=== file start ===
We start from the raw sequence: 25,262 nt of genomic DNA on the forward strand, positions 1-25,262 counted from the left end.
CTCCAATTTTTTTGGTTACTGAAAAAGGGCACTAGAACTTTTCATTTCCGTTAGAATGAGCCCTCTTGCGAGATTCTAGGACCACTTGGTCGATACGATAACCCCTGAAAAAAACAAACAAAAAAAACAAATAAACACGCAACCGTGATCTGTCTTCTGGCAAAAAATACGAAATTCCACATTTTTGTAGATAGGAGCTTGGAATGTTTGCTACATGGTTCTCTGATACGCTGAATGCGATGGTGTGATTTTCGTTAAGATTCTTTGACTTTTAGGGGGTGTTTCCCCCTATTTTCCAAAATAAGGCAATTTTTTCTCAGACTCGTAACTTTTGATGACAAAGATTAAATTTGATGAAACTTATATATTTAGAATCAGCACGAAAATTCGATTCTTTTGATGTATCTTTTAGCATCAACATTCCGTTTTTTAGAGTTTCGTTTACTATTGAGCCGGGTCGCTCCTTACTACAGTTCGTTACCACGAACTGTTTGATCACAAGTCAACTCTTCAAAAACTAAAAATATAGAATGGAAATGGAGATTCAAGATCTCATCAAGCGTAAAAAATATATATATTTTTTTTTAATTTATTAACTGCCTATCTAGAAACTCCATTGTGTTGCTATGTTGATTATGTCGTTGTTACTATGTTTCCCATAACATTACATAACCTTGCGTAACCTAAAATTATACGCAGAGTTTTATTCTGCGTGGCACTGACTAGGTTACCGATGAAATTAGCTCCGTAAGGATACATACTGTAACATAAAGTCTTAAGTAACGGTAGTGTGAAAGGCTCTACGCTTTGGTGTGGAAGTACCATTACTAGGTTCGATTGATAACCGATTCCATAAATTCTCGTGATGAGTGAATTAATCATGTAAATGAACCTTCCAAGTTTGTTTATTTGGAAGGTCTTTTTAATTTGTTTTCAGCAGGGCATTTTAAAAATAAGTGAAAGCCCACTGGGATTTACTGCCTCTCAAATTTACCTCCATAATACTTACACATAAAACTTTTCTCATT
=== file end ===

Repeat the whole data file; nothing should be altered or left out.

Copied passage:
We start from the raw sequence: 25,262 nt of genomic DNA on the forward strand, positions 1-25,262 counted from the left end.
CTCCAATTTTTTTGGTTACTGAAAAAGGGCACTAGAACTTTTCATTTCCGTTAGAATGAGCCCTCTTGCGAGATTCTAGGACCACTTGGTCGATACGATAACCCCTGAAAAAAACAAACAAAAAAAACAAATAAACACGCAACCGTGATCTGTCTTCTGGCAAAAAATACGAAATTCCACATTTTTGTAGATAGGAGCTTGGAATGTTTGCTACATGGTTCTCTGATACGCTGAATGCGATGGTGTGATTTTCGTTAAGATTCTTTGACTTTTAGGGGGTGTTTCCCCCTATTTTCCAAAATAAGGCAATTTTTTCTCAGACTCGTAACTTTTGATGACAAAGATTAAATTTGATGAAACTTATATATTTAGAATCAGCACGAAAATTCGATTCTTTTGATGTATCTTTTAGCATCAACATTCCGTTTTTTAGAGTTTCGTTTACTATTGAGCCGGGTCGCTCCTTACTACAGTTCGTTACCACGAACTGTTTGATCACAAGTCAACTCTTCAAAAACTAAAAATATAGAATGGAAATGGAGATTCAAGATCTCATCAAGCGTAAAAAATATATATATTTTTTTTTAATTTATTAACTGCCTATCTAGAAACTCCATTGTGTTGCTATGTTGATTATGTCGTTGTTACTATGTTTCCCATAACATTACATAACCTTGCGTAACCTAAAATTATACGCAGAGTTTTATTCTGCGTGGCACTGACTAGGTTACCGATGAAATTAGCTCCGTAAGGATACATACTGTAACATAAAGTCTTAAGTAACGGTAGTGTGAAAGGCTCTACGCTTTGGTGTGGAAGTACCATTACTAGGTTCGATTGATAACCGATTCCATAAATTCTCGTGATGAGTGAATTAATCATGTAAATGAACCTTCCAAGTTTGTTTATTTGGAAGGTCTTTTTAATTTGTTTTCAGCAGGGCATTTTAAAAATAAGTGAAAGCCCACTGGGATTTACTGCCTCTCAAATTTACCTCCATAATACTTACACATAAAACTTTTCTCATT